You’re familiar with the five-second rule, right? If for some reason you aren’t, it’s basically a “rule” stating if food drops on the floor you can still eat it if it’s picked up within five seconds. Because the food is only on the floor for five seconds or less, there’s no time for dirt and germs to contaminate it…according to the rule. On that note, is the five-second rule legit or have we been living a life of lies?
Anthony Hilton, Professor of Microbiology at Aston University’s School of Life and Health Sciences in England, conducted a study last year to put the five-second rule to the test. He monitored the transfer of common bacteria Escherichia coli (E. coli) and Staphylococcus aureus from different indoor floor surfaces to a variety of foods. The foods remained on the ground anywhere between three to 30 seconds.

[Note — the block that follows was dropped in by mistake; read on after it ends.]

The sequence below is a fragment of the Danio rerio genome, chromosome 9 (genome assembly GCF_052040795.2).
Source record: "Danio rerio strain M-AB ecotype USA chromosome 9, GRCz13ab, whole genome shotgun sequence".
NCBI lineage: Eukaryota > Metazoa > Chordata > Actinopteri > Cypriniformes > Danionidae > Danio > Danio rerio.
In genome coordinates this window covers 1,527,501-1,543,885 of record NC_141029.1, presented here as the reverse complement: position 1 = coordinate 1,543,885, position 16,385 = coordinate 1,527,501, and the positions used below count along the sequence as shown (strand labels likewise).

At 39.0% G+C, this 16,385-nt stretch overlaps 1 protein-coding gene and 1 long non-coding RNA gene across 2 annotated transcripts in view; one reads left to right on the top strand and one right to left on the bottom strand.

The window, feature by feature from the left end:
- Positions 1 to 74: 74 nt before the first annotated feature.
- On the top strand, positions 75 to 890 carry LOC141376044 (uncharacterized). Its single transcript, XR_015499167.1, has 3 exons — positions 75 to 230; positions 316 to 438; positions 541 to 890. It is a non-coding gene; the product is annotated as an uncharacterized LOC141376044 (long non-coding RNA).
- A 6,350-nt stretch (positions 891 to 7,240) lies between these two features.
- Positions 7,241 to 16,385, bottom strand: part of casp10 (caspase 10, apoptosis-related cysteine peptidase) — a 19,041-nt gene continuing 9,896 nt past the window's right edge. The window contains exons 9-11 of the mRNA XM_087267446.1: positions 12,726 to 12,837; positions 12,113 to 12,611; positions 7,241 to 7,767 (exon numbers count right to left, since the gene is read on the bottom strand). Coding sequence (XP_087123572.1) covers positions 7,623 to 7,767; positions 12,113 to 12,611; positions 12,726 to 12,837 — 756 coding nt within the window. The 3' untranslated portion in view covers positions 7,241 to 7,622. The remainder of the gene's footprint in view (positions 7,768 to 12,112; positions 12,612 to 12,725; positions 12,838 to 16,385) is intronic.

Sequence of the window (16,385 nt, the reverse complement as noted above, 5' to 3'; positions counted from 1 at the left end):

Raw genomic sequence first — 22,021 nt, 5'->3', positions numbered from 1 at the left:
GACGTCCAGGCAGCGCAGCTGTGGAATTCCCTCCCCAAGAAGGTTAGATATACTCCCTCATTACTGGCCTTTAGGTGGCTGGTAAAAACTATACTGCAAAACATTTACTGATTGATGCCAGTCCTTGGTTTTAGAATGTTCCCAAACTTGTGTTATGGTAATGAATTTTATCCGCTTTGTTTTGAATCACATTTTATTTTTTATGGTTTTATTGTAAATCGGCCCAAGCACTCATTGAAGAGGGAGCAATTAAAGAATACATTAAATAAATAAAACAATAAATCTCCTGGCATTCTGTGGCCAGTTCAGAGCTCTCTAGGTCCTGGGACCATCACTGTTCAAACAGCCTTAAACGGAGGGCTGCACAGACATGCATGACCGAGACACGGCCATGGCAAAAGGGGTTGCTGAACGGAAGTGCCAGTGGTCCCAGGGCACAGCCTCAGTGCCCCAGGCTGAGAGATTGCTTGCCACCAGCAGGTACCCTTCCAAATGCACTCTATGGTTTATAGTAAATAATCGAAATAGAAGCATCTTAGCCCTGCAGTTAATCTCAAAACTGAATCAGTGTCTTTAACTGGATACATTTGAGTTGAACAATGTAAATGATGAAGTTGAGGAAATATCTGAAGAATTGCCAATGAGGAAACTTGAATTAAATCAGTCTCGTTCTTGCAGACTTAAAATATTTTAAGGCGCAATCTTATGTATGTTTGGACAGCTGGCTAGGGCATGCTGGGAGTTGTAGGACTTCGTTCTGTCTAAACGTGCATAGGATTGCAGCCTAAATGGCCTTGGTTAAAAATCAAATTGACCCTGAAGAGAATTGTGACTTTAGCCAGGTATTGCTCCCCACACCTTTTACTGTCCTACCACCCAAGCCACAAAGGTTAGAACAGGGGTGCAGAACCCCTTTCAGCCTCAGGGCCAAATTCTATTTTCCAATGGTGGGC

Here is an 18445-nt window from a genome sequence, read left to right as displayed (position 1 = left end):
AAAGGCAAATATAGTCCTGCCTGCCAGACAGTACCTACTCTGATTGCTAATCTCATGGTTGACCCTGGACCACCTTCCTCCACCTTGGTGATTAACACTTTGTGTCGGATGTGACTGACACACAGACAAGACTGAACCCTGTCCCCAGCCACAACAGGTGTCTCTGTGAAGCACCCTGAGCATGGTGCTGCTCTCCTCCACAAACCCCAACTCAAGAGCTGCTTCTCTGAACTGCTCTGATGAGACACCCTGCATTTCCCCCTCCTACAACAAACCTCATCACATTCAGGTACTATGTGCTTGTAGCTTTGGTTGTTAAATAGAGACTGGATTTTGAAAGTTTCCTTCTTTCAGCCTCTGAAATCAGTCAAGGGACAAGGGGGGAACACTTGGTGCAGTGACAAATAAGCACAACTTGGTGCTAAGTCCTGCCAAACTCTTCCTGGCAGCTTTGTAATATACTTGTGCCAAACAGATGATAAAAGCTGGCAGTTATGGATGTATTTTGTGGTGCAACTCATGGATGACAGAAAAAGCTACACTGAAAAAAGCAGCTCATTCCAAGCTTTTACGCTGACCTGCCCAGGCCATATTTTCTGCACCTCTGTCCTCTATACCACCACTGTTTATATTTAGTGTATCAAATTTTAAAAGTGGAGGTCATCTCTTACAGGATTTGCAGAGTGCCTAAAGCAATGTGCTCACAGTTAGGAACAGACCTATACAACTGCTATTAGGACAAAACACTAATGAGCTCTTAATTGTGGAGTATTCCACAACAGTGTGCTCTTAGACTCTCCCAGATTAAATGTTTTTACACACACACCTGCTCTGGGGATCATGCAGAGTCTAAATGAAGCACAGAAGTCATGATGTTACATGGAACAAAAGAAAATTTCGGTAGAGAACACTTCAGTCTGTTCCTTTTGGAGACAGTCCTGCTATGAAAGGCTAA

The results of Hilton’s test prove that time is certainly a factor in the transfer of bacteria and the type of flooring (carpet, tile, wood, etc.) has an impact. “We have found evidence that transfer from indoor flooring surfaces is incredibly poor with carpet actually posing the lowest risk of bacterial transfer onto dropped food,” he wrote in the study findings.
Moist foods that were left on the floor for over 30 seconds propose the most risk and contain up to 10 times more bacteria than food picked up after three seconds. “We believe that additional contact is being made between the moist food and the floor as it settles further onto the floor,” Hilton said.
Bottom line: the five-second rule is legit. Well, according to this study anyway.